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  • Writer's pictureLa Voz Latina

UMD Puts on Nilo Cruz’s A Bicycle Country

Written by: Sophia da Silva 🇧🇷


Photo courtesy of Dave Andrews.


Anxious chatter fills the tiny theater as spectators take their seats. The courageous ones approach the sea wall that surrounds the stage.


The scenic designer can be spotted gripping the person next to her as she waits for her hard work to unfold in front of everyone.


A voice overhead tells people to silence their phones as the lights go down, and the final shushes mark the journey’s beginning.


Loud bolero music brings us into the world of Julio, Pepe and Ines as the lights come up.


With the help of her cast and crew, director Fatima Quander brought Nilo Cruz’s play “A Bicycle Country” to life at the University of Maryland’s Clarice Smith Performing Arts Center. Between November 10 and 17, the Clarice Center held six performances.


Insane attention to detail and hard work all semester allowed the cast and crew to realize Cruz’s intimate story of love, loss and immigration, which feels particularly relevant today. 


The play follows the story of three Cubans, Julio (Alexander Diaz-Lopez), Pepe (Nelson Chen) and Ines (Gracie Guzman), in 1993. Julio is recovering from a stroke when his best friend Pepe hires Ines to help take care of him. The play explores these characters and their relationship as they decide, in act II, to leave their struggling country for the United States.


Being able to direct this play was a full-circle moment for Quander, who, along with simply loving it, has close connections to the play. She performed a scene from the play and often uses it as a teaching tool in her classes. 


“I still see myself and my history and my family in the characters of this play,” said Quander.


                                            Photo courtesy of Dave Andrews.


Act I takes place completely in Julio’s home and explores the dynamics between the characters. Quander aimed to make this part of the show feel very real and mimic the experience of living in 1990s Cuba.


The scenic designer, Sofía Olivar, worked to make the set reflect the circumstances of the play. Olivar took inspiration from real photography of the time and wanted to capture the country going through a period of turmoil while still being lively.


“I kept going back to that. To finding beauty in decay and how can we show this decay,” said Olivar.


To create this effect, Olivar didn’t want anything to look brand new. She gravitated towards muted colors, added textures to different parts of the set to look worn and made sure the props looked dated.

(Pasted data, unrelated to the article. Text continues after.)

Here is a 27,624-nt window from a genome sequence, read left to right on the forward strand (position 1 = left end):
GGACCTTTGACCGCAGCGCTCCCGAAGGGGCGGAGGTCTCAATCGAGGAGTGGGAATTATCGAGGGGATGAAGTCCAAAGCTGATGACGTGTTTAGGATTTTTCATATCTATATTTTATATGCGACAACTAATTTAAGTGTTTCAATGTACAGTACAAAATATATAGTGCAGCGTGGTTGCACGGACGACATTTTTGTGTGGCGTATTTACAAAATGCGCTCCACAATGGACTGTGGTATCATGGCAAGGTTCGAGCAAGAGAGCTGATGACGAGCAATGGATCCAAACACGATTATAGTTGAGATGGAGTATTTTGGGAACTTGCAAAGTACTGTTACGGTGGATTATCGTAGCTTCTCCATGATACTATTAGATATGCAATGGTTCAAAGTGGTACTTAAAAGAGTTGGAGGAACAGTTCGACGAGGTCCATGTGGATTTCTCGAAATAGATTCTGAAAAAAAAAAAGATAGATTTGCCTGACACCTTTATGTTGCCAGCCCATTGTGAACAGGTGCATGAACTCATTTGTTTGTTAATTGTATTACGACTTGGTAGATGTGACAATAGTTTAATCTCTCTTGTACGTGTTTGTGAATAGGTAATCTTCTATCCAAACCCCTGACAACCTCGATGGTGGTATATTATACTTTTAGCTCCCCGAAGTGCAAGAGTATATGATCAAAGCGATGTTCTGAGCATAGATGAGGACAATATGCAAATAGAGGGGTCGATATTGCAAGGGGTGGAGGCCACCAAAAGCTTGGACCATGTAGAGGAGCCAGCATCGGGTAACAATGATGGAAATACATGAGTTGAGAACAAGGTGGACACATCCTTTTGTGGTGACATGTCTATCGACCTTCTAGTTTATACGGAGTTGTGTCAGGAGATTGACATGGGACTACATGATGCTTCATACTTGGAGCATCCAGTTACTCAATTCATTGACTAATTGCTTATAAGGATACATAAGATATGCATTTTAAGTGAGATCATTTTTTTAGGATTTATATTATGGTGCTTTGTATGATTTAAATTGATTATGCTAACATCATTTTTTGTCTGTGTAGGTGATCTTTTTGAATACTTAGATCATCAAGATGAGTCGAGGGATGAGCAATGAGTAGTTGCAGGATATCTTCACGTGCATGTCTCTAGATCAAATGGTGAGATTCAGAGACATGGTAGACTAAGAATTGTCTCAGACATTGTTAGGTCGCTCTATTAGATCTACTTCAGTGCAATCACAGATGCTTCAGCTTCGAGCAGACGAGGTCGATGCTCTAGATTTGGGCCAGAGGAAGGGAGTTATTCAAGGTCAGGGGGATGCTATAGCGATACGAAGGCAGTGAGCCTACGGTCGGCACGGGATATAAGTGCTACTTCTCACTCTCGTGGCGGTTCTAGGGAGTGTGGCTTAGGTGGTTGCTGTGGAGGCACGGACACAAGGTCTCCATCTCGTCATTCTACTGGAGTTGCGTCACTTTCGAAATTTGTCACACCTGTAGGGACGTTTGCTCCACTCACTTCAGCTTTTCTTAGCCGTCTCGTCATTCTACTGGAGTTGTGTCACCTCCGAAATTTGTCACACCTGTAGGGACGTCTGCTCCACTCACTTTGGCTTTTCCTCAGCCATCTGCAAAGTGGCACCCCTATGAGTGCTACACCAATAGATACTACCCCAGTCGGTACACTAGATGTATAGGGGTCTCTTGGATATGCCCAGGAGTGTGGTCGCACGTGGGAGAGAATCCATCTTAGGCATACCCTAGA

Designing Act I on a round stage with no walls brought particular challenges. 


“There are all these very beautiful messages on the walls that I thought ‘oh I can’t lose that’. That’s such an integral part of Cuba,” said Olivar which led her to the idea of the seawall surrounding the stage which she covered in phrases.


Olivar also spoke about other technical aspects that helped create an interior on the stage. The blocking from the director and actors and the lighting design created a sense of direction for the audience.


The actors' performances also help ground Act I as the audience gets to understand who the characters are. 


       Photo courtesy of Dave Andrews.

“It’s ultimately about the relationship you have with that other person standing on stage next to you,” said Diaz-Lopez about developing the dynamics between the characters on stage.


In comparison, Act II is much less grounded as it takes from the literary tradition of magical realism. Act II takes place completely at sea as the characters decide to take a raft and sail to the United States for days on end, resulting in delirium.


“There’s this beauty in watching their own decline”, said Quander.


Quander pushed the actors to truly understand their characters and explore the state of being delirious through the character's logic.


“[It’s about] really believing the circumstances,” Chen said about his approach to portraying his character. “We’re blurring the lines between reality and death.”


Lighting and Projection Designer, Luis Garcia used the stage as a mirror to the sky to create the liminal world of Act II with projections of stars and clouds. He casted blue light over the stage to create the feeling of all-encompassing water, but as the act progresses he continues experimenting with color.


“We see the breaking of reality and we start pushing the boundaries of color,”Garcia said.


The set for Act II consists of only a raft that makes its way around the stage through each scene.


In her research, Olivar became amazed by how people from Cuba made rafts out of improvised materials. Wanting to capture this sentiment, the raft used on stage was made out of different pieces of the set from Act I.


“One of the biggest points in the story is seeing how this community that's tired of waiting for their government to help them out, they decide to do something about it,” Olivar said. “They get together and work as a team and use whatever resources they have because that’s what Latin American people do.”

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